WHEN WILLS AND ESTATES GO WRONG
Nevett Ford is here to help when matters surrounding wills and estates go wrong.
There are various ways in which they can go wrong. For example:
- Is the will valid in the first place?
- What if someone has not been included in the will?
- What if the people given the task to distribute an estate are not acting properly or in accordance with the law?
- What happens if there is no will?
- Who is responsible for legal costs?
A will is a statement by a person as to how they want to leave their property after death.
The validity of a will can be challenged on a number of grounds including:
- Lack of testamentary capacity;
- Undue influence; or
Lack of testamentary capacity means that at the time the person made and signed his will he did not have “sound mind, memory and understanding”.
Undue influence means that the will is the product of the influence of a third party, which the law sees as affecting voluntary and free expression of how a person wants to leave their property under their will.
Fraud means that the will was produced and/or executed without the person’s knowledge or consent and does not have their signature on it or that their signature was procured in circumstances where they could not have known the contents of will.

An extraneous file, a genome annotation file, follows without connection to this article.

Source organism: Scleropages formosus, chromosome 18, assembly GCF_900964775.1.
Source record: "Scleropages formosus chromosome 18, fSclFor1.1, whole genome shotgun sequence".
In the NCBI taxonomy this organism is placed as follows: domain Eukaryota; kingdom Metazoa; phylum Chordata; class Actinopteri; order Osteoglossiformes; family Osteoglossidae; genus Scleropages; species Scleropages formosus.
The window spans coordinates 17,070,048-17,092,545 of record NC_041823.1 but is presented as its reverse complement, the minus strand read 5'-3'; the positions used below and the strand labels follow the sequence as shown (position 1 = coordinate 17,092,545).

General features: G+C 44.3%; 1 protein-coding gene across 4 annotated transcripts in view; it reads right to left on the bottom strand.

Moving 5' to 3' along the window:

In each of these examples, it is for the person who seeks to challenge the validity of the will to prove the matters that would render the will invalid and therefore ineffective.
If a will is found to be invalid, an earlier valid will (if there is one) maybe given effect or the property of the deceased will be distributed according to a formula set out in the Administration and Probate Act.
If any of these situations arise, it is important for people to act quickly to obtain advice and prevent a will being implemented.
LEFT OUT OF THE WILL?
Did you know you only have six months after the grant of probate to contest a will or ask for provision out of a deceased estate?
This is where an estate lawyer can assist you. If you believe that you may be entitled to make a claim, you need to act quickly – applications must be made within six months of probate or letters of administration being granted. It is best to seek expert legal advice as soon as possible, to know your rights and avoid missing the time limit.
You will need to establish that the deceased person had a moral obligation to provide for you and that you are able to demonstrate financial need. Categories of people who can apply for further or proper provision out of the estate include; people at the time of the deceased’s death who were a spouse or domestic partner of the deceased, children of the deceased including adopted or step children, grandchildren of the deceased, members of the deceased’s household, a registered caregiver of the deceased, people who believed the deceased was their parent and were treated as a child of the deceased by the deceased.
The team at Nevett Ford acts on behalf of both claimants who have not been adequately provided for as well as estate executors and administrators in defending provision claims.
OUR KNOWLEDGE AND EXPERIENCE
At Nevett Ford we have over 150 years’ experience in making wills and dealing with disputes relating to them. With our knowledge and experience we are able to pinpoint issues and provide advice in clear and easy to understand language.
Contact us now on 9614 7111 for a half hour consultation in which we will provide advice and a strategy for action.